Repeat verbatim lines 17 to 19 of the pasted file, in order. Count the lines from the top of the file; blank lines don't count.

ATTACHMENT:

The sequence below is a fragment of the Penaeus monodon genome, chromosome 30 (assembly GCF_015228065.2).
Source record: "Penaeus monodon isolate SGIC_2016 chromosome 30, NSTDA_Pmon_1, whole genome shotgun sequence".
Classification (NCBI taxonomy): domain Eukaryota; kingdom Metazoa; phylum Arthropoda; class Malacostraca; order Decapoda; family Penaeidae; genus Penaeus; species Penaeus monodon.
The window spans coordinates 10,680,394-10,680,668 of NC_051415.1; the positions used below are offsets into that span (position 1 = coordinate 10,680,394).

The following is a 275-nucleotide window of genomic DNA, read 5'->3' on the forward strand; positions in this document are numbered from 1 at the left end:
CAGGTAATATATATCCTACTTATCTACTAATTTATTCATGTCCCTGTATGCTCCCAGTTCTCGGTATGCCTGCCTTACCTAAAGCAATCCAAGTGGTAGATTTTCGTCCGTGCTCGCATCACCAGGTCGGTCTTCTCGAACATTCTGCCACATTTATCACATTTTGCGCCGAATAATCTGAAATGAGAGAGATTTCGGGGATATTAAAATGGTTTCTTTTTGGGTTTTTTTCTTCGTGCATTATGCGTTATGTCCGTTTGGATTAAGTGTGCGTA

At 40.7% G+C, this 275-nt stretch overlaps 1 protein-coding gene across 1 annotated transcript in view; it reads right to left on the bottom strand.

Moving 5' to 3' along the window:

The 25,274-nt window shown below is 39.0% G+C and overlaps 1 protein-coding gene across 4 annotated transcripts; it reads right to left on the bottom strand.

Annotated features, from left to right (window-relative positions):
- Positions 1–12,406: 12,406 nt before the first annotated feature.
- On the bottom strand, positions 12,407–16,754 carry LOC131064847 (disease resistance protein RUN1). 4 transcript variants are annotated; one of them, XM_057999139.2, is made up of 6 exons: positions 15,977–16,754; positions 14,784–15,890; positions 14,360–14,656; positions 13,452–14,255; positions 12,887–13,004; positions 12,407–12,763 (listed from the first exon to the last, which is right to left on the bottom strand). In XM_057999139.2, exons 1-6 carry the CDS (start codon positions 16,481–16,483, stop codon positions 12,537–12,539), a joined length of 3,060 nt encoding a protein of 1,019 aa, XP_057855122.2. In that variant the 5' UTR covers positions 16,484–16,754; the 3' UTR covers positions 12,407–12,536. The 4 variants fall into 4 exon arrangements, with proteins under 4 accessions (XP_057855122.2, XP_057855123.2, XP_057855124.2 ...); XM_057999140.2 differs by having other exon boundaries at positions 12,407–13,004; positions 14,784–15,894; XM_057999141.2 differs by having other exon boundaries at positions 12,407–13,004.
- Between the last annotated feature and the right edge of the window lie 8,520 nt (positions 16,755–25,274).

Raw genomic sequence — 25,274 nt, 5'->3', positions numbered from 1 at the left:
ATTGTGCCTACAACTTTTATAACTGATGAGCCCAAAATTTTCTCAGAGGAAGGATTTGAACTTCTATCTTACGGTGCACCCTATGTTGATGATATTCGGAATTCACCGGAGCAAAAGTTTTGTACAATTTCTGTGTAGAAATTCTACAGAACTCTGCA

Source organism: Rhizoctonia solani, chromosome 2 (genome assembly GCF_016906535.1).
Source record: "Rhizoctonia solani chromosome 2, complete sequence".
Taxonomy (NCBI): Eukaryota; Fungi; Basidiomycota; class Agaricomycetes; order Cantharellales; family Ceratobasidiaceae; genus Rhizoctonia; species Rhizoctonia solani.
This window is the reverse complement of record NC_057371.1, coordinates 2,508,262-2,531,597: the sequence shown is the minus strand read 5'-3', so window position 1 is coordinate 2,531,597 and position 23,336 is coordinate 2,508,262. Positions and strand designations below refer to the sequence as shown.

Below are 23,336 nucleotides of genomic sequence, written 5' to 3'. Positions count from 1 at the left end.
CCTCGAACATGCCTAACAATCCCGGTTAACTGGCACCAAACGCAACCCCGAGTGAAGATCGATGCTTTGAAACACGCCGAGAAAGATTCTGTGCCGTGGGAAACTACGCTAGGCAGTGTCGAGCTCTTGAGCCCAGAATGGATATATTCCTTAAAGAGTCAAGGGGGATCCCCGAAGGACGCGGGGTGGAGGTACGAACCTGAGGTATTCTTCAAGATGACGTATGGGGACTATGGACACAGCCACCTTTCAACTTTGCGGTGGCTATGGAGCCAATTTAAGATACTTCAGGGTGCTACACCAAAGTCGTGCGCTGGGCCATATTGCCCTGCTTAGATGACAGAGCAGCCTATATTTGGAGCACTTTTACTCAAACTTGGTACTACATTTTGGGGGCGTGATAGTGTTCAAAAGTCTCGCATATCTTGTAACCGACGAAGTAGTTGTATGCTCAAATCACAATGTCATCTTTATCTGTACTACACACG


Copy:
Source record: "Rhizoctonia solani chromosome 2, complete sequence".
Taxonomy (NCBI): Eukaryota; Fungi; Basidiomycota; class Agaricomycetes; order Cantharellales; family Ceratobasidiaceae; genus Rhizoctonia; species Rhizoctonia solani.
This window is the reverse complement of record NC_057371.1, coordinates 2,508,262-2,531,597: the sequence shown is the minus strand read 5'-3', so window position 1 is coordinate 2,531,597 and position 23,336 is coordinate 2,508,262. Positions and strand designations below refer to the sequence as shown.